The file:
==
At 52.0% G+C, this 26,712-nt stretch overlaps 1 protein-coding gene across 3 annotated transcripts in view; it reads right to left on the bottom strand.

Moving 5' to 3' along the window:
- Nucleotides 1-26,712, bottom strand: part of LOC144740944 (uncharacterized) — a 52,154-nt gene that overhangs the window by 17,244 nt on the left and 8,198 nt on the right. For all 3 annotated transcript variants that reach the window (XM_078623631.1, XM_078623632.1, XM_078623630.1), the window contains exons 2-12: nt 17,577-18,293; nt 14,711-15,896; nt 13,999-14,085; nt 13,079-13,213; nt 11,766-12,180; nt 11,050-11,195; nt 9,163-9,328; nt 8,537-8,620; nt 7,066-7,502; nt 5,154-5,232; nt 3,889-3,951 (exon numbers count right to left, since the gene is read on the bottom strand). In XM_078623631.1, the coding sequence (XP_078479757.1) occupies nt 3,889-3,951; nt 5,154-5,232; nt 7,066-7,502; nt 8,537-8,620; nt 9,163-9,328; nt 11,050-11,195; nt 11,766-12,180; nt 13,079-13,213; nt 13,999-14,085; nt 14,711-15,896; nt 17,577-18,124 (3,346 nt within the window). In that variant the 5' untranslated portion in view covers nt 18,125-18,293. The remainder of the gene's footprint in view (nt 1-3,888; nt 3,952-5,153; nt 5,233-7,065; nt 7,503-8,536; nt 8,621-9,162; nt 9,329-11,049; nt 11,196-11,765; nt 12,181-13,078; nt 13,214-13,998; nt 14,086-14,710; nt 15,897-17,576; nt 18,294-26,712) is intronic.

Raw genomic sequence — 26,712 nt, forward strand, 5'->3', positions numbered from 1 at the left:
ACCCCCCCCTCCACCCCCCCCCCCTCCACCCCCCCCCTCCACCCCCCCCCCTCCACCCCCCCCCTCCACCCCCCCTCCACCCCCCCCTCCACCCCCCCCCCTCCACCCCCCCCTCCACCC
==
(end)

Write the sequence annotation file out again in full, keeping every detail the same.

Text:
At 52.0% G+C, this 26,712-nt stretch overlaps 1 protein-coding gene across 3 annotated transcripts in view; it reads right to left on the bottom strand.

Moving 5' to 3' along the window:
- Nucleotides 1-26,712, bottom strand: part of LOC144740944 (uncharacterized) — a 52,154-nt gene that overhangs the window by 17,244 nt on the left and 8,198 nt on the right. For all 3 annotated transcript variants that reach the window (XM_078623631.1, XM_078623632.1, XM_078623630.1), the window contains exons 2-12: nt 17,577-18,293; nt 14,711-15,896; nt 13,999-14,085; nt 13,079-13,213; nt 11,766-12,180; nt 11,050-11,195; nt 9,163-9,328; nt 8,537-8,620; nt 7,066-7,502; nt 5,154-5,232; nt 3,889-3,951 (exon numbers count right to left, since the gene is read on the bottom strand). In XM_078623631.1, the coding sequence (XP_078479757.1) occupies nt 3,889-3,951; nt 5,154-5,232; nt 7,066-7,502; nt 8,537-8,620; nt 9,163-9,328; nt 11,050-11,195; nt 11,766-12,180; nt 13,079-13,213; nt 13,999-14,085; nt 14,711-15,896; nt 17,577-18,124 (3,346 nt within the window). In that variant the 5' untranslated portion in view covers nt 18,125-18,293. The remainder of the gene's footprint in view (nt 1-3,888; nt 3,952-5,153; nt 5,233-7,065; nt 7,503-8,536; nt 8,621-9,162; nt 9,329-11,049; nt 11,196-11,765; nt 12,181-13,078; nt 13,214-13,998; nt 14,086-14,710; nt 15,897-17,576; nt 18,294-26,712) is intronic.

Raw genomic sequence — 26,712 nt, forward strand, 5'->3', positions numbered from 1 at the left:
ACCCCCCCCTCCACCCCCCCCCCCTCCACCCCCCCCCTCCACCCCCCCCCCTCCACCCCCCCCCTCCACCCCCCCTCCACCCCCCCCTCCACCCCCCCCCCTCCACCCCCCCCTCCACCC